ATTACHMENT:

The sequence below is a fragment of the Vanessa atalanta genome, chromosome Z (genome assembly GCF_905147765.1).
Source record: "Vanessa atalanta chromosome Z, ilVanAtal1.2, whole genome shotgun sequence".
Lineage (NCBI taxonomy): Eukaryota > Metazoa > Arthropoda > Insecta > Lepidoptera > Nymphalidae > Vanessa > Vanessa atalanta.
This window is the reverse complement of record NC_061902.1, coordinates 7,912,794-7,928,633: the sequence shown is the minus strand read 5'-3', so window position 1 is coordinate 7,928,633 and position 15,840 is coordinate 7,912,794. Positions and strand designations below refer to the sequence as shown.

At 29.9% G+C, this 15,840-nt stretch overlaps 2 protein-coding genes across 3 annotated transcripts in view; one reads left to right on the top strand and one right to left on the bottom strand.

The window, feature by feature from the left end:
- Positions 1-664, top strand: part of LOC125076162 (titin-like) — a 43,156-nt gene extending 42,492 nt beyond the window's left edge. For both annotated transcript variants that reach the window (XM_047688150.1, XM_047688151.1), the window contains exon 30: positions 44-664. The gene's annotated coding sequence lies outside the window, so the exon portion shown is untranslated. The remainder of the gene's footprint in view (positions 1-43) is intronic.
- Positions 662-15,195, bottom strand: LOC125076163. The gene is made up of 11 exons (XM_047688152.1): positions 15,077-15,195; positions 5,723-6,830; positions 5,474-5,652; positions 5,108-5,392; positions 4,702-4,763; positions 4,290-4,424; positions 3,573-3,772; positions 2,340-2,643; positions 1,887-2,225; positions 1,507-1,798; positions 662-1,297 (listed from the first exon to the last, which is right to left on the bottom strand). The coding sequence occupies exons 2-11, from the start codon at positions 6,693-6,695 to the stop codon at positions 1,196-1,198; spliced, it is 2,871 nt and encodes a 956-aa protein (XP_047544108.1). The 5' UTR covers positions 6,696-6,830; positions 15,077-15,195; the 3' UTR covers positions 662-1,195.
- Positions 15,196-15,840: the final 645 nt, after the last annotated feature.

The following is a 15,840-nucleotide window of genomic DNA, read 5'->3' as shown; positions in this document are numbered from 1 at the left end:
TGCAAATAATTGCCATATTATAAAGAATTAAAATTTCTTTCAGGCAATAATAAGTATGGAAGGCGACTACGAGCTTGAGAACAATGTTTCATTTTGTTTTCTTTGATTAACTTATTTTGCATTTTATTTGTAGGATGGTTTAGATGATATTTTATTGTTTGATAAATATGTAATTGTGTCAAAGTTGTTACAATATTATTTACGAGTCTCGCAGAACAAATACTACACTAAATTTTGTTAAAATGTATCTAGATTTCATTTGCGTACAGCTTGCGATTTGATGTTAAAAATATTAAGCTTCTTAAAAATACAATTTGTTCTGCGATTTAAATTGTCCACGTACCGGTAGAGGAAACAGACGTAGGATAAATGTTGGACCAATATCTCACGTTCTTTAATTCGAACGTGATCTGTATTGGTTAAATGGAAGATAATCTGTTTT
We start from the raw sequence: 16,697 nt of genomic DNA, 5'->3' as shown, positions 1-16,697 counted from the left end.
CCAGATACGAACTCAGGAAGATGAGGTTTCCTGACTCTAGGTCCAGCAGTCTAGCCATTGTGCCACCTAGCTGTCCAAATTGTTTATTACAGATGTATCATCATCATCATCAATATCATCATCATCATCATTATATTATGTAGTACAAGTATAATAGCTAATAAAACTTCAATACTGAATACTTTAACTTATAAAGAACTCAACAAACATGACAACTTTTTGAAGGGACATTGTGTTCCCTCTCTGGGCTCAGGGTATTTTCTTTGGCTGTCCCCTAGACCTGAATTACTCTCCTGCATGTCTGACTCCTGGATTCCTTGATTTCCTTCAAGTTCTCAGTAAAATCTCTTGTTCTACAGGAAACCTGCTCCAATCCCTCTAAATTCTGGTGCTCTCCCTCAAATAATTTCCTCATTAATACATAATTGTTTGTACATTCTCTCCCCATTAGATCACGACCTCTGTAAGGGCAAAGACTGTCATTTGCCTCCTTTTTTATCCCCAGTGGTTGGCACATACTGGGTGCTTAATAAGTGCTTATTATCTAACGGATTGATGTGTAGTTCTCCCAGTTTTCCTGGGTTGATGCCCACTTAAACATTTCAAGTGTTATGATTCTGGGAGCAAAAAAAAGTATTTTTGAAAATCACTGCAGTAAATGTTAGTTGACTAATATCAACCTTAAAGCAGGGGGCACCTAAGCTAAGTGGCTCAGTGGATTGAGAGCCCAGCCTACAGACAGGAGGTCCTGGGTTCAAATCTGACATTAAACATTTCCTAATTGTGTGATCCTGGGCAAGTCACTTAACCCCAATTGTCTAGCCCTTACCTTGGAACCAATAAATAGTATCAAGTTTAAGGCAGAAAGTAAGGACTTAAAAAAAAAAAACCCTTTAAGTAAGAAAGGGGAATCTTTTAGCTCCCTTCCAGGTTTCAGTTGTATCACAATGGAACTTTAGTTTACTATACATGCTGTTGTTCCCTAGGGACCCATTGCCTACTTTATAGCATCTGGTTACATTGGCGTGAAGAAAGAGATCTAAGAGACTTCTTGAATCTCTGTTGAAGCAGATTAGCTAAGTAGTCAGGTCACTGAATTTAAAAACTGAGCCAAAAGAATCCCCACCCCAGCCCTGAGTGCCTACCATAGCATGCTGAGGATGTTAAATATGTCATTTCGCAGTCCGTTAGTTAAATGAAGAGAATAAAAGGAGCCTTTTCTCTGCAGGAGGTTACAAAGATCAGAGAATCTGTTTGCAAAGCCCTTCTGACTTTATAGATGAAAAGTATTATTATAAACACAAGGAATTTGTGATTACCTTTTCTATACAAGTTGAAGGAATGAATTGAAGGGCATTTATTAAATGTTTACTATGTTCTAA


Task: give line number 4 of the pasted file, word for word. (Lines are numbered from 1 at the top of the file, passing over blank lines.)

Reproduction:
This window is the reverse complement of record NC_061902.1, coordinates 7,912,794-7,928,633: the sequence shown is the minus strand read 5'-3', so window position 1 is coordinate 7,928,633 and position 15,840 is coordinate 7,912,794. Positions and strand designations below refer to the sequence as shown.